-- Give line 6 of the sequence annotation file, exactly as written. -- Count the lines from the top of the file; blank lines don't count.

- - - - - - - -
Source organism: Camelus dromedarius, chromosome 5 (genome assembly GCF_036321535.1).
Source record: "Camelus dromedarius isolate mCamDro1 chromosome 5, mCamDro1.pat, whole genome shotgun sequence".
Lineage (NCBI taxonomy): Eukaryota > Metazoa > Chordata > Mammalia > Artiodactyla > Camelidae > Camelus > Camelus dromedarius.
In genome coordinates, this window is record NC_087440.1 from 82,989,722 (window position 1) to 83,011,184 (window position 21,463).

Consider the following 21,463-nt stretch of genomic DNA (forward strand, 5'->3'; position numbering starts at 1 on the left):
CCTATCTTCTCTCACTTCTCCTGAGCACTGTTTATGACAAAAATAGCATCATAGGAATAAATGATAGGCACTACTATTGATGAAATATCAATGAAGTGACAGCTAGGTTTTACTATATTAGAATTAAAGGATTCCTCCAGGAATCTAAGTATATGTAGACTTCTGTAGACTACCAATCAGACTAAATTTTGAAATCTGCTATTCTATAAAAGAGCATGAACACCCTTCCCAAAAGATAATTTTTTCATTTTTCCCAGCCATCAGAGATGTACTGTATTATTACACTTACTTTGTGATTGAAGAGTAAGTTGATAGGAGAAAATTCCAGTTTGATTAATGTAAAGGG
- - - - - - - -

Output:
CCTATCTTCTCTCACTTCTCCTGAGCACTGTTTATGACAAAAATAGCATCATAGGAATAAATGATAGGCACTACTATTGATGAAATATCAATGAAGTGACAGCTAGGTTTTACTATATTAGAATTAAAGGATTCCTCCAGGAATCTAAGTATATGTAGACTTCTGTAGACTACCAATCAGACTAAATTTTGAAATCTGCTATTCTATAAAAGAGCATGAACACCCTTCCCAAAAGATAATTTTTTCATTTTTCCCAGCCATCAGAGATGTACTGTATTATTACACTTACTTTGTGATTGAAGAGTAAGTTGATAGGAGAAAATTCCAGTTTGATTAATGTAAAGGG